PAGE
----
Is Mitt Romney's Bain Capital Company Hurting Democracy in China?

The New York Times recently reported that a Bain Capital fund bought the “video surveillance division of a Chinese company that claims to be the largest supplier to the government’s Safe Cities program, a highly advanced monitoring system that allows the authorities to watch over university campuses, hospitals, mosques and movie theaters from centralized command posts.”

China isn’t known for its dedication to human rights, and the expansive network of surveillance cameras China is attempting to build is not a step in the right direction. According to the article, 13 cameras were placed around the apartment of the politically active filmmaker Yang Weidong after he submitted an interview request to President Hu Jintao. Even more disturbing, footage recorded by cameras outside of a hotel was used to manipulate Li Tiantian, a human rights lawyer, while she was illegally detained for three months.

The article points out that when U.S. companies, such as Bain Capital, supply the Chinese government with tools of privacy invasion, they are directly hindering the growth of freedom and democracy in China. Although criticisms of such companies are valid, I fear they are missing the much larger problem. China’s government isn’t the only one ramping up surveillance. Governments from around the world are creating the demand that Bain Capital and other companies are responding to. Follow the money, and you will find the source of the problem.

Before I go any further, I want to be clear. The purpose of this article isn’t to warn you of black helicopters, but rather to illustrate how similar the extensive surveillance program in China is to programs in “free” countries.

The UK has long been known for its excessive use of surveillance CCTV. Big Brother Watch UK used a Freedom of Information request to discover that over a 3 year period, local governments alone spent around $400 million on CCTV instillation and operation. The biggest spender was the city of Birmingham, which controversially targets Muslim areas, totaling around $16.5 million.

The U.S. is not exempt from this trend of increased surveillance. The ACLU’s “You are being watched” campaign highlights how surveillance cameras are growing in prevalence and sophistication, and are an ever increasing threat to our privacy. California led the charge initially, but increased surveillance is trending in cities across the U.S. The Department of Homland Security has spent billions of dollars on surveillance in the U.S., the most ironic example being a $5,000 grant for surveillance cameras given to a small town in Kansas with a population of 95 people. The town's name: Liberty.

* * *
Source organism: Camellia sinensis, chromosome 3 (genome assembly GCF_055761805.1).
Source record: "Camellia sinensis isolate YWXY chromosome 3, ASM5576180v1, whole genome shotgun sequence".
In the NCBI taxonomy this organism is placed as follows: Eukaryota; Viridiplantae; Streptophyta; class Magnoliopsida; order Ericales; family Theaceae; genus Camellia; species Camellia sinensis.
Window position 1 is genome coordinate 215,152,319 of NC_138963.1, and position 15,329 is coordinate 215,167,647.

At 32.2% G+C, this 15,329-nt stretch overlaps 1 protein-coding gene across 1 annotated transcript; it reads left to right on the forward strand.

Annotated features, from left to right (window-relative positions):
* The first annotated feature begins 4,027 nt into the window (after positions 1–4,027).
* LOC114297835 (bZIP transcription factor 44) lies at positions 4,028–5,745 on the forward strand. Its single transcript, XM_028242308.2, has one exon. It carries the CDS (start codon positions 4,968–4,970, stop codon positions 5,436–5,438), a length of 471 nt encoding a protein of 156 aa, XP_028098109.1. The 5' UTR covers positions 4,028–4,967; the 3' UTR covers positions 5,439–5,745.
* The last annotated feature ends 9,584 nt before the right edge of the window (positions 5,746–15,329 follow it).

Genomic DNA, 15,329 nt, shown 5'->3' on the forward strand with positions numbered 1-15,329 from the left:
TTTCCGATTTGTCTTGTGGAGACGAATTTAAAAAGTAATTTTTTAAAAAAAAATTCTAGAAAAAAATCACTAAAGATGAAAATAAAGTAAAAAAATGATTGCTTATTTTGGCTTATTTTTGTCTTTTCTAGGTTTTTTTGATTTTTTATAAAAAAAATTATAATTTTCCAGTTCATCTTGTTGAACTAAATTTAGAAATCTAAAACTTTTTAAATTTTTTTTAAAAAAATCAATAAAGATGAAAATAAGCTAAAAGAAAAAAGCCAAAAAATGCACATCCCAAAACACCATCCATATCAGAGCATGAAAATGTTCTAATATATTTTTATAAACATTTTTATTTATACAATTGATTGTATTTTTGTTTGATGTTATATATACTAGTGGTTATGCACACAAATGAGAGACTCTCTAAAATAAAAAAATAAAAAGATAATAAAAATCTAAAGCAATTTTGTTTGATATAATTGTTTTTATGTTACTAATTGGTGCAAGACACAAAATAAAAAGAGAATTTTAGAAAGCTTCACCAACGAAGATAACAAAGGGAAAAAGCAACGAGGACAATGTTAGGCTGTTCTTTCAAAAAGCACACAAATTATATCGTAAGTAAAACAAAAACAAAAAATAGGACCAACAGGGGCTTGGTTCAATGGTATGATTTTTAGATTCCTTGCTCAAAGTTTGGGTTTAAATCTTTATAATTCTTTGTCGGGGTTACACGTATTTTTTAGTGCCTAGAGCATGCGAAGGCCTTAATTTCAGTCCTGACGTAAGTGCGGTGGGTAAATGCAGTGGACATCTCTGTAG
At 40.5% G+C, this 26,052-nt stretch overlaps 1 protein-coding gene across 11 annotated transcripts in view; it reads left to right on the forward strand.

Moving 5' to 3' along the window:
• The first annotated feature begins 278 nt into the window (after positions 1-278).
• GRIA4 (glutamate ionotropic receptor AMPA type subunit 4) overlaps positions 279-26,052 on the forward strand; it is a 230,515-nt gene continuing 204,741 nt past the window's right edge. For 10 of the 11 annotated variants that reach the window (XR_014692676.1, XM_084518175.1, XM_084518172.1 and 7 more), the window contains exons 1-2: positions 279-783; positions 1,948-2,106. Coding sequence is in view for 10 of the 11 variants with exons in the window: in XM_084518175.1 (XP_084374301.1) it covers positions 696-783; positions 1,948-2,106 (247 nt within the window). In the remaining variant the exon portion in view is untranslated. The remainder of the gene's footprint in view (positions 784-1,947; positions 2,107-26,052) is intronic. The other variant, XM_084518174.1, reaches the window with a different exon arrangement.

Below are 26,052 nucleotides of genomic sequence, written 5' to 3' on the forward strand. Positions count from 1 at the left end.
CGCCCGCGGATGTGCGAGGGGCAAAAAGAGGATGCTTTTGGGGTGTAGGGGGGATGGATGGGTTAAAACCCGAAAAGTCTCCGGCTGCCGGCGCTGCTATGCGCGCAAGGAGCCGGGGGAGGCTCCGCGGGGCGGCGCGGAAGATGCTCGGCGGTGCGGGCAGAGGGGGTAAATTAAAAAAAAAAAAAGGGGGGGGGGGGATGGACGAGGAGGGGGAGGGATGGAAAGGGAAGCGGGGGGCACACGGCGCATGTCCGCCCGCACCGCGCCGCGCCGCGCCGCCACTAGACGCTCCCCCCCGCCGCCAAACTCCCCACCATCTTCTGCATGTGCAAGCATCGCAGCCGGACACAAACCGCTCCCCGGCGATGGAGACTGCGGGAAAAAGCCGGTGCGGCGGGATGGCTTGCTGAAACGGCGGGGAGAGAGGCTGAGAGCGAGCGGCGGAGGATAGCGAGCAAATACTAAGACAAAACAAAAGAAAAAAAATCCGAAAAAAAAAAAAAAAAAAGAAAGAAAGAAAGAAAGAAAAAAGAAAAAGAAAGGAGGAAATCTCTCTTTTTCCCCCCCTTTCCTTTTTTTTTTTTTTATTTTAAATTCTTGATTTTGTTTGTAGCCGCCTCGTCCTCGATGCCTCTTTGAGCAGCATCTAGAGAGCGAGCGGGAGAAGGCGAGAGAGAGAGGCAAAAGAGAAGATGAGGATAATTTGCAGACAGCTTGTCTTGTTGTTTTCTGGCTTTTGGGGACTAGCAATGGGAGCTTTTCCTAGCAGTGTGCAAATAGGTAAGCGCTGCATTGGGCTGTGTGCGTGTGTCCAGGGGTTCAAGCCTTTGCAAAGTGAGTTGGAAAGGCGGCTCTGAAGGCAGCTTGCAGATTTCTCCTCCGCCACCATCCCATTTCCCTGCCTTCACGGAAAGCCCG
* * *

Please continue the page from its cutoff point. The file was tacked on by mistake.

Interest in increasing surveillance isn’t limited to the Chinese government. The reality is that it is another symptom of increasing the size of government. We could focus our scorn on the Bain Capitols of the world, but as long as governments around the world continue to create the demand, there will always be another company to take the place of the last. If we truely want to protect the privacy and liberties of the Chinese people, we need to address the source of the demand: government. Maybe next time, the New York Times will write about the cause of the problem, even if it is harder to connect to a Republican candidate.

Photo Credit: Wikimedia Commons

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Ian Yamamoto

Ian is a Public Policy major with a minor in Law, Science, and Technology from the Georgia Institute of Technology. He has studied at Oxford in the UK and has interned for the trade and immigration department of a think tank in Washington, DC. He has two years of research experience with open source software and economic freedom. His current focus is on using technology that enhances voluntary exchange, such as the internet, to advance political interests and economic knowledge.

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